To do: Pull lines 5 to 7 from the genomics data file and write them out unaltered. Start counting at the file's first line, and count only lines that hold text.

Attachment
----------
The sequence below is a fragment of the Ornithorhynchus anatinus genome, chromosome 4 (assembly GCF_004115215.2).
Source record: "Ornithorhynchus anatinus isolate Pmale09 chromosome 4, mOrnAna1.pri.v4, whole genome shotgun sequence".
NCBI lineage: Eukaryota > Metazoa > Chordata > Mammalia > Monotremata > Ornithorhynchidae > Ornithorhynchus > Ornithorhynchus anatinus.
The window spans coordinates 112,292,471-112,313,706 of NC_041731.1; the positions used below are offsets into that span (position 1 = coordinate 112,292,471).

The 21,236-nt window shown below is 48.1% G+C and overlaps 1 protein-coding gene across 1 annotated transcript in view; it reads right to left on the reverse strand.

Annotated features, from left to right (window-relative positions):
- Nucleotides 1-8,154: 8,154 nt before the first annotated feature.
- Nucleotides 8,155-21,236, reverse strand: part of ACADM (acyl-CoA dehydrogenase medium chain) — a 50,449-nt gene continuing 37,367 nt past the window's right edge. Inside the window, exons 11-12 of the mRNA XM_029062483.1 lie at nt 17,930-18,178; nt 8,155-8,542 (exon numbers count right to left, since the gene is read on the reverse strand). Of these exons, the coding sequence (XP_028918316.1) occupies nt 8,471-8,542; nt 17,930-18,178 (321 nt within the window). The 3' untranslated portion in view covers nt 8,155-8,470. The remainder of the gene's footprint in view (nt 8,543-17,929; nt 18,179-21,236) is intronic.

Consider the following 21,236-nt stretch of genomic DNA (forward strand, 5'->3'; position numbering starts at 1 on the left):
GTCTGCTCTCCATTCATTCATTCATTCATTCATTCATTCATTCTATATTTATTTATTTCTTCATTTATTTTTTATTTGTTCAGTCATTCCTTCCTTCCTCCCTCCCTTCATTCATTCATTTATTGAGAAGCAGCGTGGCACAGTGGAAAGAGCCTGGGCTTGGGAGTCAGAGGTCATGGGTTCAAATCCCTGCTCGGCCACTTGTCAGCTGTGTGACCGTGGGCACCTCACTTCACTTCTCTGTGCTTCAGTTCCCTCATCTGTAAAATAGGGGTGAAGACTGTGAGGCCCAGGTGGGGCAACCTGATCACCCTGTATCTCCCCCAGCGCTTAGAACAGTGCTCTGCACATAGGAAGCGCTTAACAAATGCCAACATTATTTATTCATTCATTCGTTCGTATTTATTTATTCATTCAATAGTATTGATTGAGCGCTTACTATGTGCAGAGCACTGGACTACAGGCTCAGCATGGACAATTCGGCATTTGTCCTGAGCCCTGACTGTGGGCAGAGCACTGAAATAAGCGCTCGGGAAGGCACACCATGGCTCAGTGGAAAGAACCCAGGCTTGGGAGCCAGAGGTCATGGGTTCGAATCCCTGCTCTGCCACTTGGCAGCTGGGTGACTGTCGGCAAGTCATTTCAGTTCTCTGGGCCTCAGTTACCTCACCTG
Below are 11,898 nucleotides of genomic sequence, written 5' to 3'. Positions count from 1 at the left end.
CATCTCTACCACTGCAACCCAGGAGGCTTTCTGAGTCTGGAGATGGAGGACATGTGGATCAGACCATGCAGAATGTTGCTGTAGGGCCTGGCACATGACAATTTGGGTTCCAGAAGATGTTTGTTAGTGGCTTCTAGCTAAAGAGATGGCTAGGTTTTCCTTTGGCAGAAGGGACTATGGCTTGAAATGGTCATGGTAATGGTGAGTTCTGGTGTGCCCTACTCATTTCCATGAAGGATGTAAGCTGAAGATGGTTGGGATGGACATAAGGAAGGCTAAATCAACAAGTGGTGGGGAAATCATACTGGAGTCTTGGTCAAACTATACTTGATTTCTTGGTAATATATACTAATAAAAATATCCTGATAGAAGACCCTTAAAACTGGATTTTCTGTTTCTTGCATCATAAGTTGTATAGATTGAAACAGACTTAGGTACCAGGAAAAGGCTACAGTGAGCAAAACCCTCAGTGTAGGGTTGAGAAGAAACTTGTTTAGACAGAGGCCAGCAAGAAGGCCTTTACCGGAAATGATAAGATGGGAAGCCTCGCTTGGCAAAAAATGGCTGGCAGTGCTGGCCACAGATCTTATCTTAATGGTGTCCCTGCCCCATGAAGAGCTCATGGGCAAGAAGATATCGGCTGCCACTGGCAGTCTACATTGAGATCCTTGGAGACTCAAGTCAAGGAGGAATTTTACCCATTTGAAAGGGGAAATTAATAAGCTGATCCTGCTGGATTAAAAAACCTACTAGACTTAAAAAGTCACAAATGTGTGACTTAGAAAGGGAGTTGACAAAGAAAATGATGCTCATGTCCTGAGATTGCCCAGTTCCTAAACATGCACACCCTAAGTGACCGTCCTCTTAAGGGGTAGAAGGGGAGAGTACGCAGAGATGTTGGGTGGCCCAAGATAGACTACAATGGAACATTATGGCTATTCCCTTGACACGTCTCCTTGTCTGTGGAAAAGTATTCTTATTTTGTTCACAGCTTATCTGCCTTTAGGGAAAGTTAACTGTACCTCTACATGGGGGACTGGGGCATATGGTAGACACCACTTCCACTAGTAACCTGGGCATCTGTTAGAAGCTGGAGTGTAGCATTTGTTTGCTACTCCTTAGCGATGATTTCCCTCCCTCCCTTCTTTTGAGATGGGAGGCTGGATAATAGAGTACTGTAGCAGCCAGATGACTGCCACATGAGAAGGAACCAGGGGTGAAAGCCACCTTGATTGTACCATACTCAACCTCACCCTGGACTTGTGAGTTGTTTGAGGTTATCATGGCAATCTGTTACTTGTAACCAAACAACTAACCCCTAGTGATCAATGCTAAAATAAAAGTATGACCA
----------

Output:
The 21,236-nt window shown below is 48.1% G+C and overlaps 1 protein-coding gene across 1 annotated transcript in view; it reads right to left on the reverse strand.

Annotated features, from left to right (window-relative positions):
- Nucleotides 1-8,154: 8,154 nt before the first annotated feature.